It’s been less than two months since the new Patient Driven Payment Model (PDPM) was implemented across all SNFs participating in Medicare Part A, and while no one can make definitive conclusions on the results and success of the program yet, some consistent themes have already emerged according to Zimmet Healthcare’s PDPM Reimbursement Analysis for the month of October.

In the lead-up to October 1st, the consensus largely was that PDPM would be a windfall to some SNFs, particularly those caring for high-acuity, medically complex patients whose conditions, and the extra work that comes with them, would finally be recognized by CMS, and reimbursed. To them, the change was far better than the in-place Resource Utilization Group (RUG) system, which had more of an emphasis on therapy volume, rather than patient-specific care. In the long-term, PDPM should also benefit SNFs as they expect to take on higher acuity post-acute patients not only because of an aging population but also as those patients will likely shift from the higher-cost acute care hospitals, in-patient rehab hospitals and long-term acute care hospitals.

Firms like Zimmet Healthcare certainly did caution providers to be prepared for the change, with a heavy emphasis on staff training on everything from initial patient evaluations to accurate coding. But, Zimmet also acknowledged that PDPM would end up leading to more winners than losers, and would not be “budget-neutral” as CMS intended. Indeed, according to their October results, 91.5% of SNFs they surveyed saw an increase in their average per-patient day rates, compared with the RUG system.

The statistics sample 623 SNFS, split between 587 for-profits and 36 nonprofits, across 35 states clustered in the eastern United States, plus Washington, D.C. The average facility was 148 beds, with 16.7% of its census reimbursed by Medicare. And Zimmet used a simple average so that larger SNFs would not distort the results. Compared with the 2019 RUG rates that were updated by the 2.4% market basket increase effectuated this past October, there was an increase in per-patient day rate from $562.89 to $614.96, or a $52.07 increase. Because residents already staying at the SNF on October 1 were considered new admissions, the rates for October were artificially high, according to Zimmet, but even after adjusting for this to bring the average PDPM rate to $584 per day, it still results in a roughly $21 per day difference, which any SNF provider will tell you makes a serious impact on their bottom line.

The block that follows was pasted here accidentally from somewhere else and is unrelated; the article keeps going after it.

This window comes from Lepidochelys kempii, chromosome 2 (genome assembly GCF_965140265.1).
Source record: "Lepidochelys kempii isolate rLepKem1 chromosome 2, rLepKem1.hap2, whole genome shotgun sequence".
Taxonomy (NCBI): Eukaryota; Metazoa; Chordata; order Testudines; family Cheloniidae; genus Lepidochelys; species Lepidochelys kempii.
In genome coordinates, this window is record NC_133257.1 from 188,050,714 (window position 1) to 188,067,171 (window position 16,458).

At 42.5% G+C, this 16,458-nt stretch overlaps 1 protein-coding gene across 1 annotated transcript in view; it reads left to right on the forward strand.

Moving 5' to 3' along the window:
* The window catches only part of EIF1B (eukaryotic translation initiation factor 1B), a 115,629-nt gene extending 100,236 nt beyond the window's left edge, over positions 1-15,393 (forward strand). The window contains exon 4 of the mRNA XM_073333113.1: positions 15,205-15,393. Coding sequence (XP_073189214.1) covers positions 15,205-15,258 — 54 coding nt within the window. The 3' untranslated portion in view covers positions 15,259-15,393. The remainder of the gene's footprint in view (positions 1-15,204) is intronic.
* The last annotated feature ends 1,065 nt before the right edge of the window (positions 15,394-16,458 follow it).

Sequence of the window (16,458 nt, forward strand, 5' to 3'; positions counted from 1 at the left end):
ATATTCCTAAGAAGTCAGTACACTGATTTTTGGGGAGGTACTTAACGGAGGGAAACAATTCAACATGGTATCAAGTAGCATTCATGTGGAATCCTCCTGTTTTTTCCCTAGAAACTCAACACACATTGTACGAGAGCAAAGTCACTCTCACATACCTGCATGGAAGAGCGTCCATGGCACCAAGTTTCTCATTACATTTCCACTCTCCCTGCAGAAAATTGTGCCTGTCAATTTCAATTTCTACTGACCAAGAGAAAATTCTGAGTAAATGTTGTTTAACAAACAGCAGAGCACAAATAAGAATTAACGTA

Zimmet believes that as staff gets better at recognizing additional co-morbidities and coding them properly, the average per-day rate should only increase in the coming months. A side effect of that, and something that no one in this industry should be shocked by, is that CMS will likely readjust reimbursement down to keep to their “budget-neutral” goal, even if SNFs are properly coding and caring for their patients.

Diving deeper into the analysis, the Zimmet report found that the provider experience varied, but that were some inconsistencies with coding the four PDPM components, or “Composite:” Physical Therapy, Speech Language Pathology (SLP), Nursing Care and Non-Therapy Ancillary (NTA) care. One key example was that 25% of patients identified as having an acute neurological diagnosis, cognitive impairment and SLP-related comorbidity did not have either a medically altered diet or a swallowing disorder. Dieticians would find that proportion bogus, because the diagnoses usually go hand in hand.

Zimmet also found that patients with depression, which is now reimbursed with PDPM, were far more common in states and facilities that were previously treating and reimbursed for it. That means that providers and staff will likely improve at recognizing and coding depression properly going forward. The same goes for all of the other composite scores that make up PDPM. If that is the case, however, then we all better be prepared for a CMS correction soon. This is especially true for current buyers of SNFs trying to forecast their Medicare rates and cash flow.